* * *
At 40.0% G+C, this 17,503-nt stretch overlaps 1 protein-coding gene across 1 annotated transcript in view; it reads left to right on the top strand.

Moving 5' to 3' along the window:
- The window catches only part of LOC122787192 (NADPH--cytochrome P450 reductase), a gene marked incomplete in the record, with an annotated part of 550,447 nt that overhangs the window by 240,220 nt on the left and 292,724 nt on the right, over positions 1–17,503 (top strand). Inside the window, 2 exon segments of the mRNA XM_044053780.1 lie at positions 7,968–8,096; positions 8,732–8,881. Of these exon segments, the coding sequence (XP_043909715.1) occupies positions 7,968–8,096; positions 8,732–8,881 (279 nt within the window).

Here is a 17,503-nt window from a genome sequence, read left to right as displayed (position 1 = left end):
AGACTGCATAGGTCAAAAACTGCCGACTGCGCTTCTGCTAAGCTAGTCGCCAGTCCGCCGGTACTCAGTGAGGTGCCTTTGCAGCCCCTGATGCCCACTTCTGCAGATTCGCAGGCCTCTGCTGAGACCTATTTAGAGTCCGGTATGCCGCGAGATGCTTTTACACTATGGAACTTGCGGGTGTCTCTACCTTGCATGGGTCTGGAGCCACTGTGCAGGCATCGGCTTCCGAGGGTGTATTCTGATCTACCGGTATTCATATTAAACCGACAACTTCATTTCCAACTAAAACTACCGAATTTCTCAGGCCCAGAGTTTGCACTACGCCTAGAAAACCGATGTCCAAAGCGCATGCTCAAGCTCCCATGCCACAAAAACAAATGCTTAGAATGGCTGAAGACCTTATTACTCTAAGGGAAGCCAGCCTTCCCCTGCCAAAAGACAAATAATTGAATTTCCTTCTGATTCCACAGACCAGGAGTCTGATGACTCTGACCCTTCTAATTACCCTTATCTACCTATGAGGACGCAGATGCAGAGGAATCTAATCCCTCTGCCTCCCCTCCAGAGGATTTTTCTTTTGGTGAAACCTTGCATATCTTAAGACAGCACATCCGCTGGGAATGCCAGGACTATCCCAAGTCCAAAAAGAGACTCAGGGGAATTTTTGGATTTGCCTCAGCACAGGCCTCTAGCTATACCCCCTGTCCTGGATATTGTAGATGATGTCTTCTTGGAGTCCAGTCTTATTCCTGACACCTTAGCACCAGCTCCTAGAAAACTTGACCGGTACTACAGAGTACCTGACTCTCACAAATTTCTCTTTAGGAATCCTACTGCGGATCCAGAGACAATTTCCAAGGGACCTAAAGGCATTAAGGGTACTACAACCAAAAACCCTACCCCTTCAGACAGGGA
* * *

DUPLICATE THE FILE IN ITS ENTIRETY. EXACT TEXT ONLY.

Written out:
At 40.0% G+C, this 17,503-nt stretch overlaps 1 protein-coding gene across 1 annotated transcript in view; it reads left to right on the top strand.

Moving 5' to 3' along the window:
- The window catches only part of LOC122787192 (NADPH--cytochrome P450 reductase), a gene marked incomplete in the record, with an annotated part of 550,447 nt that overhangs the window by 240,220 nt on the left and 292,724 nt on the right, over positions 1–17,503 (top strand). Inside the window, 2 exon segments of the mRNA XM_044053780.1 lie at positions 7,968–8,096; positions 8,732–8,881. Of these exon segments, the coding sequence (XP_043909715.1) occupies positions 7,968–8,096; positions 8,732–8,881 (279 nt within the window).

Here is a 17,503-nt window from a genome sequence, read left to right as displayed (position 1 = left end):
AGACTGCATAGGTCAAAAACTGCCGACTGCGCTTCTGCTAAGCTAGTCGCCAGTCCGCCGGTACTCAGTGAGGTGCCTTTGCAGCCCCTGATGCCCACTTCTGCAGATTCGCAGGCCTCTGCTGAGACCTATTTAGAGTCCGGTATGCCGCGAGATGCTTTTACACTATGGAACTTGCGGGTGTCTCTACCTTGCATGGGTCTGGAGCCACTGTGCAGGCATCGGCTTCCGAGGGTGTATTCTGATCTACCGGTATTCATATTAAACCGACAACTTCATTTCCAACTAAAACTACCGAATTTCTCAGGCCCAGAGTTTGCACTACGCCTAGAAAACCGATGTCCAAAGCGCATGCTCAAGCTCCCATGCCACAAAAACAAATGCTTAGAATGGCTGAAGACCTTATTACTCTAAGGGAAGCCAGCCTTCCCCTGCCAAAAGACAAATAATTGAATTTCCTTCTGATTCCACAGACCAGGAGTCTGATGACTCTGACCCTTCTAATTACCCTTATCTACCTATGAGGACGCAGATGCAGAGGAATCTAATCCCTCTGCCTCCCCTCCAGAGGATTTTTCTTTTGGTGAAACCTTGCATATCTTAAGACAGCACATCCGCTGGGAATGCCAGGACTATCCCAAGTCCAAAAAGAGACTCAGGGGAATTTTTGGATTTGCCTCAGCACAGGCCTCTAGCTATACCCCCTGTCCTGGATATTGTAGATGATGTCTTCTTGGAGTCCAGTCTTATTCCTGACACCTTAGCACCAGCTCCTAGAAAACTTGACCGGTACTACAGAGTACCTGACTCTCACAAATTTCTCTTTAGGAATCCTACTGCGGATCCAGAGACAATTTCCAAGGGACCTAAAGGCATTAAGGGTACTACAACCAAAAACCCTACCCCTTCAGACAGGGA